God’s redemptive plan involves individuals like you and me. That’s great news, but there’s even more to it.
Too often these days, Christians are known more for what we’re against than what we’re for. That’s not to say we shouldn’t resist that which is dangerous or evil, or that we shouldn’t react when culture changes in the wrong direction. We’d be crazy, even unfaithful, not to be against such things which harm everyone, not just Christians.
But “no” is never the final word of a Christ-follower. Whenever we say “no” as Christians, it’s always because there’s a louder, better Gospel “yes” to be proclaimed to the world. And so, the final “re” words in our vocabulary cannot be resist and reject. The Scriptures, especially those places that talk about Gospel and salvation, are full of other “re-words,” like redeem and renew and reconcile and restore. These re-words do more than assure us of heaven; they describe the vital role that the church and individual Christians play in God’s true, overall, unfolding story of His world.
When we fail to see this it’s because of our truncated grasp of God’s story—the story of Scripture. As Warren Smith of WORLD News Group and I flesh out in our new book, “Restoring All Things,” Scripture is the grand story of how God, in Christ, is redeeming and restoring His creation to its original good, true, and beautiful state.
That’s the primary way the Scripture has been understood for most of the Christian era: and it’s enormously liberating—it takes us beyond our isolated selves and makes us a part of something much grander. God has made us, in Christ, participants in His story of restoration. As Paul writes in 2 Corinthians 5:
“Therefore, if anyone is in Christ, he is a new creation. The old has passed away; behold, the new has come. All this is from God, who through Christ reconciled us to himself and gave us the ministry of reconciliation.” So, reconciled ones—like you and me—are called to be reconcilers!
What does this reconciliation and restoration look like? Well, as Warren and I show in “Restoring All Things,” it looks like Christians addressing brokenness wherever they see it—helping the poor, embracing sound economics, building a culture of life, rescuing slaves, reforming education, restoring criminals to our communities. It looks like racial reconciliation, Christian scholarship, and offering marriage to a sexually exhausted culture. And of course it looks like the Church proclaiming to sinners how they can be rescued from their sin and given new life.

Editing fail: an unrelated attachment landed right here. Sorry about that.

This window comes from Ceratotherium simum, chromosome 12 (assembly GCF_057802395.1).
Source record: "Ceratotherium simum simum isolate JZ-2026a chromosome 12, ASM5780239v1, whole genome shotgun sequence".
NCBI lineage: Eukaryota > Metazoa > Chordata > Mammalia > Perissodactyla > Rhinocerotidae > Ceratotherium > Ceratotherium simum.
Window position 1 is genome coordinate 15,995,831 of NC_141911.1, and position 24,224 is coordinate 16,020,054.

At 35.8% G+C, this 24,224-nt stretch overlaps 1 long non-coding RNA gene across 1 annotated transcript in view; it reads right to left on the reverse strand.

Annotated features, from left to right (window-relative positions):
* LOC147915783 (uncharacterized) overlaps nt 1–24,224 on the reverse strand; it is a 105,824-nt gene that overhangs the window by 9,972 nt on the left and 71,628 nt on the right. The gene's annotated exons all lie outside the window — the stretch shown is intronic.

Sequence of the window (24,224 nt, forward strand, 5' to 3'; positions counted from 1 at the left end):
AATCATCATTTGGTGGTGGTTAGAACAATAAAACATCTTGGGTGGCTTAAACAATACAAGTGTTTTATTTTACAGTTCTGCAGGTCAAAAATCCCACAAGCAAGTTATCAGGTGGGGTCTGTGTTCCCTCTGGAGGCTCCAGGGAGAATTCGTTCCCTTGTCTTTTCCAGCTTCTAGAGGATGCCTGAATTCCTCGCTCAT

This is what we call restoration from the middle. Too many Christians are focusing their attention only on the top of culture, complaining about what’s happening in DC and Hollywood, where few of us have any impact. And yet we let what’s happening there steal our hope about what’s possible here, in our own spheres of influence. But cultures aren’t only defined by who’s in office and who’s popular. And the libertarian “let the individual and the marketplace take care of things” isn’t a Christian response to the brokenness we see.
You see it’s in the middle, between the government and the individual, where cultures need to be built: through the strengthening of churches, families, local associations, and community groups. It’s in these “little platoons,” as Chuck Colson called them, where our Christian witness and service can still make such a substantial impact.
In “Restoring All Things,” Warren and I call Christians back to the middle. And you need to know, he and I are story people. So we tell stories throughout the book of everyday people who are redeeming and renewing specific areas of culture, and who are addressing all different kinds of brokenness.
— by John Stonestreet
Stonestreet is the Director of Strategic Partnerships for the Chuck Colson Center for Christian Worldview and is heard on Breakpoint. Copyright© 2014 Prison Fellowship Ministries. Reprinted with permission. BreakPoint is a ministry of Prison Fellowship Ministries.